“volcano unmoved, unfazed and utterly unfussed”

Symbolism the use of colour in the images (grey indicates mood)

Vee and Velma’s initials (both their names start with V suggesting they are volcano experts)

They live under the “shadow of the volcano”

The townspeople “sulked and skulked about like dark heavy clouds”

“suspiciously sunny day”

Chuck is wearing “bright striped overalls”

Pun Vee’s happiness is “dormant” and “extinct”

“Lolcano theory”

“no laughing matter”

“only things cracked were eggs”

“Because it wasn’t feeling well”


“Eruption of lava”

As a class, choose an example of each of these stylistic features. Explain that this quotation was carefully and deliberately crafted by the author, and they have an intended effect on the audience. Encourage critical thinking and remind students that there are not correct and incorrect interpretations.  Analyse each stylistic feature using the following steps:

Stylistic feature Example Effect on reader Why the author
Personification “volcano unmoved, unfazed and utterly unfussed” The volcano sounds like a human character in the story, with emotions just like the townspeople To show that the townspeople had interpreted the volcanos feelings entirely wrong the whole time
Symbolism The townspeople “sulked and skulked about like dark heavy clouds” vs.

“suspiciously sunny day”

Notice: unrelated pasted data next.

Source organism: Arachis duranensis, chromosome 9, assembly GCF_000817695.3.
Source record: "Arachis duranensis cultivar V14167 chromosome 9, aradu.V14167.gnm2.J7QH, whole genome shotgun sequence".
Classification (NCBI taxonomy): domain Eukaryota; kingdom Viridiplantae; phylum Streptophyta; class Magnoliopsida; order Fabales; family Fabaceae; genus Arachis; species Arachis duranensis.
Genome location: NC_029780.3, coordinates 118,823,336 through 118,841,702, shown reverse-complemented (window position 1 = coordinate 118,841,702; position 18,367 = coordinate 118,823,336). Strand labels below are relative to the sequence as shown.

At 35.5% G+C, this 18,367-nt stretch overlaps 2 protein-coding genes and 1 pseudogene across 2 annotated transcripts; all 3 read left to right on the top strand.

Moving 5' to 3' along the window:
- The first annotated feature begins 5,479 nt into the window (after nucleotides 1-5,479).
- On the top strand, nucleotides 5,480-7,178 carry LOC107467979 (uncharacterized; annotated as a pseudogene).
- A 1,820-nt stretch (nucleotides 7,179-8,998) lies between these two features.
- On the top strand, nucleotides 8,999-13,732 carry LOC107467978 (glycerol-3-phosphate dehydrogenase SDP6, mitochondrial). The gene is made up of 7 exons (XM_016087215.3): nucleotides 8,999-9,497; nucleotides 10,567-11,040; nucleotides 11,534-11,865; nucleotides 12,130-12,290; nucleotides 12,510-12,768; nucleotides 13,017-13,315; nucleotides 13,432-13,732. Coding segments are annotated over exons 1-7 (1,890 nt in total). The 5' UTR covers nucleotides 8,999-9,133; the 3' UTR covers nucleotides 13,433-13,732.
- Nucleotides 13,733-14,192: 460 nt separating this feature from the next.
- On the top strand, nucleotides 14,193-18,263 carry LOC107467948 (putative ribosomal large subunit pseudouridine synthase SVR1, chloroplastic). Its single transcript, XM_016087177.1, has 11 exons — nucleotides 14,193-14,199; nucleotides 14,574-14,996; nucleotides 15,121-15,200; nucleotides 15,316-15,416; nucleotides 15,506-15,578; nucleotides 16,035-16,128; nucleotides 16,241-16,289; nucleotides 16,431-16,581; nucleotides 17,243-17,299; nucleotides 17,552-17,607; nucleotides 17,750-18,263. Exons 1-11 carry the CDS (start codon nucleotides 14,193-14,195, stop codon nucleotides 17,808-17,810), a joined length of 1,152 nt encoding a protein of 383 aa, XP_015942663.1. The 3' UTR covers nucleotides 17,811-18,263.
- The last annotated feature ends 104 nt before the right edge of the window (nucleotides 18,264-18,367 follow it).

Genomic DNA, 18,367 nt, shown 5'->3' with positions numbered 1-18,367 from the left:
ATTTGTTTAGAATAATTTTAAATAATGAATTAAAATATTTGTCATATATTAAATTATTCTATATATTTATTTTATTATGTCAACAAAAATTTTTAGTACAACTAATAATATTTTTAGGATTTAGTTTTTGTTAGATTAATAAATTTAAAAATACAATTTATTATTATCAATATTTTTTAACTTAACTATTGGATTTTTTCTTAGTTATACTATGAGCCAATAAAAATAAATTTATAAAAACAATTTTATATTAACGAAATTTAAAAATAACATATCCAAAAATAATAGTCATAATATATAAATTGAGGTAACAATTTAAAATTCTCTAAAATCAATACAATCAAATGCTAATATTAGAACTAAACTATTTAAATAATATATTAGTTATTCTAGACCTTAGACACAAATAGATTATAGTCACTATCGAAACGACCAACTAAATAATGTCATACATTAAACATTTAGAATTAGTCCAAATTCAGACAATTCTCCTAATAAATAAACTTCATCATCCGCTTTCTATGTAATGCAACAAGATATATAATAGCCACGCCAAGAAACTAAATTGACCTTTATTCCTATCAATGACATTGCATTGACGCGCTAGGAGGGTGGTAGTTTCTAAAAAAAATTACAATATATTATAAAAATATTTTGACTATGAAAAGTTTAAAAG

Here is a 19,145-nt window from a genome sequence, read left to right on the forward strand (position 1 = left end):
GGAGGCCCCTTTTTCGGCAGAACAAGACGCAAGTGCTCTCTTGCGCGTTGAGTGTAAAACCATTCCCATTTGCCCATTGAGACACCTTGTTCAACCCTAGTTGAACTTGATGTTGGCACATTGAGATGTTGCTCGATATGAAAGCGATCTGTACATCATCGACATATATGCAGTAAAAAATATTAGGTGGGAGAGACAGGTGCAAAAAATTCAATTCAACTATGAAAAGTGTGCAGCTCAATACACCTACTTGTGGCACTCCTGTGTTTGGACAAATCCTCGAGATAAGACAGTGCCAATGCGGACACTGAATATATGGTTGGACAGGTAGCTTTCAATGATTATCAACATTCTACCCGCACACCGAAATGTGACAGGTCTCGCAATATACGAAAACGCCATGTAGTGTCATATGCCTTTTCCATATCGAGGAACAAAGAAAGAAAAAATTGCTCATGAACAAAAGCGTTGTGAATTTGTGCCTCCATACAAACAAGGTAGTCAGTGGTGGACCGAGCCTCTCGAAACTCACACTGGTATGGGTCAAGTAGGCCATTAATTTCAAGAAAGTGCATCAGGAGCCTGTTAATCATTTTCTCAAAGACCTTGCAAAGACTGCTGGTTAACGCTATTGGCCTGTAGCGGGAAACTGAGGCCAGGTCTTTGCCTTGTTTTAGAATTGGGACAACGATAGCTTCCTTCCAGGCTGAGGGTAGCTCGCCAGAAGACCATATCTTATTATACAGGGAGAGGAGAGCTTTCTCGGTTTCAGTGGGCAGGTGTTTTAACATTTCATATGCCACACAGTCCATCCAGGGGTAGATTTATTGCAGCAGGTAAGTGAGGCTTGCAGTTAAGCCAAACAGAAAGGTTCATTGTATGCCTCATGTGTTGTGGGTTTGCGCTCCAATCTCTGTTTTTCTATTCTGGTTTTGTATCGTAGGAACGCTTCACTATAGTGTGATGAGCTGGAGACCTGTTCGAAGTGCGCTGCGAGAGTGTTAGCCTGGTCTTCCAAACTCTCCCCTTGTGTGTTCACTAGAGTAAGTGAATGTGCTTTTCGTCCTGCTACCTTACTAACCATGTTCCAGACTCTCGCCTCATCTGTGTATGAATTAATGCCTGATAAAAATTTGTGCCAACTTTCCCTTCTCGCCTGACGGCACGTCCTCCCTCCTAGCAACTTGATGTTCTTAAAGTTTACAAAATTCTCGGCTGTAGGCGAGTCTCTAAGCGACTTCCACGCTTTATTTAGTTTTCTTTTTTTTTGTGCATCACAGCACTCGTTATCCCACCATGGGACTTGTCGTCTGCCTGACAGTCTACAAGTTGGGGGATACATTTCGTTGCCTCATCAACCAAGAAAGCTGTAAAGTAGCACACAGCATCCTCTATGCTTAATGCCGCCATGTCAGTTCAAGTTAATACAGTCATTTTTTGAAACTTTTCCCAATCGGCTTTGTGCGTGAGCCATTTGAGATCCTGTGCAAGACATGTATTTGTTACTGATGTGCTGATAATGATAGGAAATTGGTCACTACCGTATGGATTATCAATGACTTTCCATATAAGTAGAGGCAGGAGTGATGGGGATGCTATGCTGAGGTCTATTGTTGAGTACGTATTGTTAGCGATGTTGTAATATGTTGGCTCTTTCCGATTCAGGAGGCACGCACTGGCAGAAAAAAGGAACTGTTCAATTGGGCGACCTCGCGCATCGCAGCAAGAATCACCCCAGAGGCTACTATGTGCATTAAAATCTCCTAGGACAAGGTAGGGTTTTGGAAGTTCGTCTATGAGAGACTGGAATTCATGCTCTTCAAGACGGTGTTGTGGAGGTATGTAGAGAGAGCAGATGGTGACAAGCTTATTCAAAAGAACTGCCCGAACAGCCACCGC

The miserable mood of the townspeople is contrasted with Chuck’s extremely positive mood To show the reader how they feel during different types of weather (cloudy vs. sunny) to understand the emotions of the townspeople better
Pun “Lolcano theory” They will laugh at this clever play on words Including lots of jokes in the story reinforces the theme – the importance of seeing the bright side of life

Finally, explain to students that they are going to choose another landform and use stylistic features to write about the relationship between it and a group of people.

Brainstorm a list of landforms (mountains, coral reefs, forest/bush). Then ask students to attach a complication to this landform. For example, the mountain could be at risk of causing an avalanche; there could be bleaching of the coral reef. Students create a list of quotations and techniques using the three stylistic features of personification, symbolism and pun (if appropriate), collated in a table. For example:

Personification The mountain’s stomach rumbled

It tentatively stretched out its arms

It blew a cold breath all over the town

Symbolism All the townspeople wear white puffer jackets

Everyone’s behaviour becomes impolite and frosty

Cracks start appearing in walls

Pun Not appropriate to the task of avalanche. Students could use another stylistic feature (such as simile) instead

Using their list of prompts, students write a short story containing a range of stylistic features.

Assessment as/of learning:

Imaginative Text Rubrics can be found on The School Magazine website. Students can use these rubrics as success criteria in the crafting of their imaginative writing via anchor charts. The rubrics can also be used to provide structure for peer or teacher assessment.